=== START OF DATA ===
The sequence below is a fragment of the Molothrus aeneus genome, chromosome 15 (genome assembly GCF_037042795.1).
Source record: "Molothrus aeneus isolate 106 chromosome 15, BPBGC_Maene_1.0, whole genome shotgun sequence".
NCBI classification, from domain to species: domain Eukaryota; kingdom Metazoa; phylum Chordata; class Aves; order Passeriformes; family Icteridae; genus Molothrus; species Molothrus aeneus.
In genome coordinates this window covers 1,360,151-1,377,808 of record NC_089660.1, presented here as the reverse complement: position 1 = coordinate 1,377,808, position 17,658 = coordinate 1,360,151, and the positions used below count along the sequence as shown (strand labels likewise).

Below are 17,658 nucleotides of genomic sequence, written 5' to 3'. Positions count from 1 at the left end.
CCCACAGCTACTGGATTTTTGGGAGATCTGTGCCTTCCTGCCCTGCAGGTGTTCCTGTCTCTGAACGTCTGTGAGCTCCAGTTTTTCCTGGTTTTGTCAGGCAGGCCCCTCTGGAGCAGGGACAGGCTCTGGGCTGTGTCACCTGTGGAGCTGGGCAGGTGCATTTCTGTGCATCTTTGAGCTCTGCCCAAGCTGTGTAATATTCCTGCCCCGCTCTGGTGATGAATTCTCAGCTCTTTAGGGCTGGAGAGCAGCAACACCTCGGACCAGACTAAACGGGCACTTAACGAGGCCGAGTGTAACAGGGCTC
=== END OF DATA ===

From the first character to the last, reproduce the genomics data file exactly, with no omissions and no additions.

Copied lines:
The sequence below is a fragment of the Molothrus aeneus genome, chromosome 15 (genome assembly GCF_037042795.1).
Source record: "Molothrus aeneus isolate 106 chromosome 15, BPBGC_Maene_1.0, whole genome shotgun sequence".
NCBI classification, from domain to species: domain Eukaryota; kingdom Metazoa; phylum Chordata; class Aves; order Passeriformes; family Icteridae; genus Molothrus; species Molothrus aeneus.
In genome coordinates this window covers 1,360,151-1,377,808 of record NC_089660.1, presented here as the reverse complement: position 1 = coordinate 1,377,808, position 17,658 = coordinate 1,360,151, and the positions used below count along the sequence as shown (strand labels likewise).

Below are 17,658 nucleotides of genomic sequence, written 5' to 3'. Positions count from 1 at the left end.
CCCACAGCTACTGGATTTTTGGGAGATCTGTGCCTTCCTGCCCTGCAGGTGTTCCTGTCTCTGAACGTCTGTGAGCTCCAGTTTTTCCTGGTTTTGTCAGGCAGGCCCCTCTGGAGCAGGGACAGGCTCTGGGCTGTGTCACCTGTGGAGCTGGGCAGGTGCATTTCTGTGCATCTTTGAGCTCTGCCCAAGCTGTGTAATATTCCTGCCCCGCTCTGGTGATGAATTCTCAGCTCTTTAGGGCTGGAGAGCAGCAACACCTCGGACCAGACTAAACGGGCACTTAACGAGGCCGAGTGTAACAGGGCTC